Now that Nina Jankowicz has resigned her job as "Disinformation Governance Board" boss at the Department of Homeland Security, the liberal media have competed to paint her in the most melodramatic tones as a victim of vicious sexist harassment. Associated Press reporter Amanda Seitz -- who's supposed to be a "Fact Check Reporter" -- filed a story Friday with the gaudy headline "Disinformation board’s ex-leader faced wave of online abuse."
WASHINGTON (AP) — Nina Jankowicz, like so many millennials, was excited to share a social media post announcing her new job on Twitter late last month when she was named executive director for a new disinformation board established by the Department of Homeland Security.
But instead of well-wishes, Jankowicz’s tweet set off a torrent of sexist profanities across social media and menacing emails filled with rape or death threats that continue to follow her even after she resigned from that new job on Wednesday morning following the disastrous rollout of the program.
The AP reporter was not at all interested in the conservative argument against the DGB or Jankowicz. Newspapers and websites across America were spreading the word that the right-wingers were "silencing and terrorizing" her because she was female.
It’s a familiar scenario, not only for those who criticize Trump, but also for many other women.
In part, it’s also due to a confluence of social media, a hyperpolarized world and the crush of online harassment, stalking and abuse that has driven dozens of women around the globe from powerful positions. The speed and unchecked virulence of the attacks show another way that social media can serve as an accelerant to sowing discord.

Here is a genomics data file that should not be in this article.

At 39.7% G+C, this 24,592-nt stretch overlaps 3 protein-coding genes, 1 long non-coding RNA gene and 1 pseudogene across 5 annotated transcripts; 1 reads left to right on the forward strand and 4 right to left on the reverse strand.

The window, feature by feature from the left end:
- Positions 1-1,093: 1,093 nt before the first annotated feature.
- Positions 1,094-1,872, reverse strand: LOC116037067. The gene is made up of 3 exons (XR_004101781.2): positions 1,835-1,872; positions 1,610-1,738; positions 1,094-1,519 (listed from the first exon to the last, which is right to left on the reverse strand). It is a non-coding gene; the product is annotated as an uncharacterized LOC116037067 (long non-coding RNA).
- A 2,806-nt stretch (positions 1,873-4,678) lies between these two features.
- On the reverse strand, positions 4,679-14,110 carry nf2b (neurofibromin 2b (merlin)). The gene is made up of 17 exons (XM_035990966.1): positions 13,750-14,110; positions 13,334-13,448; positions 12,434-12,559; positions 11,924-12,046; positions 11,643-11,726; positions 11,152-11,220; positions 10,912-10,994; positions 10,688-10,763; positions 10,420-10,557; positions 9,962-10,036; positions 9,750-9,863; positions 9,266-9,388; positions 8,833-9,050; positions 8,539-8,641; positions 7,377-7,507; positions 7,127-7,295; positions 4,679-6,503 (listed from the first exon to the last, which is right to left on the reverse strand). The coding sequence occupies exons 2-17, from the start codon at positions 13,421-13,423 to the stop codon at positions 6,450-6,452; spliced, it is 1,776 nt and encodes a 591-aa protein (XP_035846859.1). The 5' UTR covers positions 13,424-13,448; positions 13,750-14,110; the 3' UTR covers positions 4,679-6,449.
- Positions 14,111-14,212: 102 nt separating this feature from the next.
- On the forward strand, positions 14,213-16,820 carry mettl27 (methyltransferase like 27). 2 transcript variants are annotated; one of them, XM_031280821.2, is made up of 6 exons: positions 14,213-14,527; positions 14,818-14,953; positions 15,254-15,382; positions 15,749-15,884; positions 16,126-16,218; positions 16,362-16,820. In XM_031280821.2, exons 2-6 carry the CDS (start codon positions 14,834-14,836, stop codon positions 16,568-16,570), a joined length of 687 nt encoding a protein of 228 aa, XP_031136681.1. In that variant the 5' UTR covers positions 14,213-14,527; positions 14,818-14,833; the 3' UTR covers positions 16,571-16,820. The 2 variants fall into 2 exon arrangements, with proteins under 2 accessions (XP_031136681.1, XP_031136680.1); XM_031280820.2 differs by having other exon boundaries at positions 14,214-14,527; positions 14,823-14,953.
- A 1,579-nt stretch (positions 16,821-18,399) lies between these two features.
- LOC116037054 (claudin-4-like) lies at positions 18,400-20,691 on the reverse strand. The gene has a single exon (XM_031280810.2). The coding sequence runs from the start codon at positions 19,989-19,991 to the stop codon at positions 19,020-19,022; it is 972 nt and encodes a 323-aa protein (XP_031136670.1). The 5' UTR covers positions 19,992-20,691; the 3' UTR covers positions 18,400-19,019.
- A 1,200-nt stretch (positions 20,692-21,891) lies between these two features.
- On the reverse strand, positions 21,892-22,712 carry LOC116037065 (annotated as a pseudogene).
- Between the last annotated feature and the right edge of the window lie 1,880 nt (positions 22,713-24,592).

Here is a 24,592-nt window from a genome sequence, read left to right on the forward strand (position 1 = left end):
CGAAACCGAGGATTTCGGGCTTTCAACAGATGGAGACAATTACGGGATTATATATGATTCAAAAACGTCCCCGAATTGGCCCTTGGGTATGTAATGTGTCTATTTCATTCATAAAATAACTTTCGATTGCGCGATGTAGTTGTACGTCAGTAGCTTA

“This type of silencing and terrorizing are global, sadly, and unsurprising,” said Danielle Citron, a law professor at the University of Virginia who studies online privacy and hate crimes. “It is a playbook. And it’s downright scary.”
Citron's own biography touts from 2014 to 2016, she served as an adviser to then-California Attorney General Kamala Harris as a member of her task force to combat "cyber exploitation and violence against women." She also touts more than 25 interviews on NPR and an appearance on John Oliver's Last Week Tonight.
Seitz also played up the Torrent of Sexual Abuse angle by citing a United Nations report:
Female politicians, regardless of political affiliation, are subjected to 10 times more abusive messages on Twitter, including hate speech that sometimes suggested the women kill themselves. The online abuse, the U.N. concluded in its report, prevents democracies from being equally representative.
For her part, Jankowicz said Wednesday she won’t be “silenced” by the online harassment and it was not the final provocation that led to her resignation.
But it had a similar effect.
Seitz the "Fact Check Reporter" could barely touch the conservative argument that Jankowicz was highly partisan and like many Democrats, claimed the Hunter Biden laptop was Russian disinformation. No, the smearing was the point:
Conservative pundits, Twitter users and TV show hosts delivered a relentless campaign full of sexist attacks and misleading statements against Jankowicz. A Fox News personality questioned whether Jankowicz should have agreed to lead the board while pregnant. One far-right extremist called her “mentally ill” and a “nasty ... Jew,” on his podcast; Jankowicz is not Jewish.
Is it any wonder that conservatives sneer at AP's claim to be a "fact-based" news outlet?